Friday, May 20, 2011

The Dukkha Door

The Buddha's way points to three possible doors to liberation: dukkha (suffering), anica (impermanence), and anatta (not self). For each of us, the door may be different. For me, dukkha has been, is the gateway. Whenever I pay close attention, I always find suffering, even during the happiest moments. And it is the willingness and conviction of the worthiness to fully explore such suffering that always lead me to break free. This is in marked contrast to times past when I used to dread 'my' suffering. 

From Ajahn Sumedho, in The Four Noble Truths:
With mindfulness, we are willing to bear with the whole of life; with the excitement and the boredom, the hope and the despair, the pleasure and the pain, the fascination and the weariness, the beginning and the ending, the birth and the death. We are willing to accept the whole of it in the mind rather than absorb into just the pleasant and suppress the unpleasant. The process of insight is the going to dukkha, looking at dukkha, admitting dukkha, recognizing dukkha in all its forms. Then you are no longer just reacting in the habitual way of indulgence or suppression. And because of that, you can bear with suffering more, you can be more patient with it.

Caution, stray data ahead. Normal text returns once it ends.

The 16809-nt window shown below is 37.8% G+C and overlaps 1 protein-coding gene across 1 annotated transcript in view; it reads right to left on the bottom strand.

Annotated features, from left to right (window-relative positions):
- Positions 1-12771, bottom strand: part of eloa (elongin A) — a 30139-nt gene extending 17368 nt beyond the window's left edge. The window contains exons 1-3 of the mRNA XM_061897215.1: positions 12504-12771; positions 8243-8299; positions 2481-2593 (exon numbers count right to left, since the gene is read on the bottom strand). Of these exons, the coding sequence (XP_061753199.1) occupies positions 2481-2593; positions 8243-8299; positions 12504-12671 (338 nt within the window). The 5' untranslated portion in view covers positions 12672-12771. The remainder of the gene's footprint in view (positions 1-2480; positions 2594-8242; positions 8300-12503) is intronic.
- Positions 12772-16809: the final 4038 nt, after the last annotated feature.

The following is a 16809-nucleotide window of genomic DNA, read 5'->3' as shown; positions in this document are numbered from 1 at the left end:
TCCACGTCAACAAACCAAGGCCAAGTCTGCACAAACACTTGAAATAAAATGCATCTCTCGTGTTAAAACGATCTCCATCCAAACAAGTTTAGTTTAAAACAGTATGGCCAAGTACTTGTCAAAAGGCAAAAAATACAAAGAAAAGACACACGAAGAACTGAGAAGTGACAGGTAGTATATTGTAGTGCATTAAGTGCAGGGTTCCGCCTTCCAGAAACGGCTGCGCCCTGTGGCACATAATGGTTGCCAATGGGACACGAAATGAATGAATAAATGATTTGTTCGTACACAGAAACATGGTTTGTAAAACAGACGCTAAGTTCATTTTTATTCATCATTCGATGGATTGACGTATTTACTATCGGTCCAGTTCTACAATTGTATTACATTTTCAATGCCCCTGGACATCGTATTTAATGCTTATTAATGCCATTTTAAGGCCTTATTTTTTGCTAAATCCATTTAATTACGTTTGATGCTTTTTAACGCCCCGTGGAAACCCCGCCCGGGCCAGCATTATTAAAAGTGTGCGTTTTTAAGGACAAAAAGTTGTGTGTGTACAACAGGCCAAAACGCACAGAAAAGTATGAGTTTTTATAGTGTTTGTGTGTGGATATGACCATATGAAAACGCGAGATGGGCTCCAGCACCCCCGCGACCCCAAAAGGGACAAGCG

No longer being deluded about the nature of life. Not hoping for a life without suffering. And paradoxically finding moments of freedom, with no self-created suffering. 

Does dukkha 'speaks' to you? How are you with it?


  1. Thank you. Again. My 16 year old daughter just died suddenly on April 4th. She was very physically disabled (we had spent many days at Lucile Packard Children's Hospital in the last couple of years) but her death was sudden and shocking. I had "prepared" for her death for many many years but her loss is now real.

  2. Oh! Jody, I am so sorry . . . My heart goes out to you in your grief. May you have the wisdom and strength to bear it, and even grow from it.

  3. I think that perhaps suffering is too strong a word most of the time. I agree that suppressing thoughts or perceptions that are unpleasant is bad and leads to anxiety and a lack of mindfulness because it is internally dishonest, but I do not think it has to be suffering. For Jody, above, that is suffering. I am sorry that you and your family have to deal with such a difficult situation.

    I have nothing like that, and yet I still suppress thoughts sometimes that do not fall into anything remotely approaching the same area has Jody's suffering.

    For me the concept has to be more generalized, I guess is all I'm saying. That and I feel like the concept as it resonates in my life is not best described by suffering.

  4. Maybe unsatisfactoriness? (which is actually the more accurate translation of pali word 'dukkha')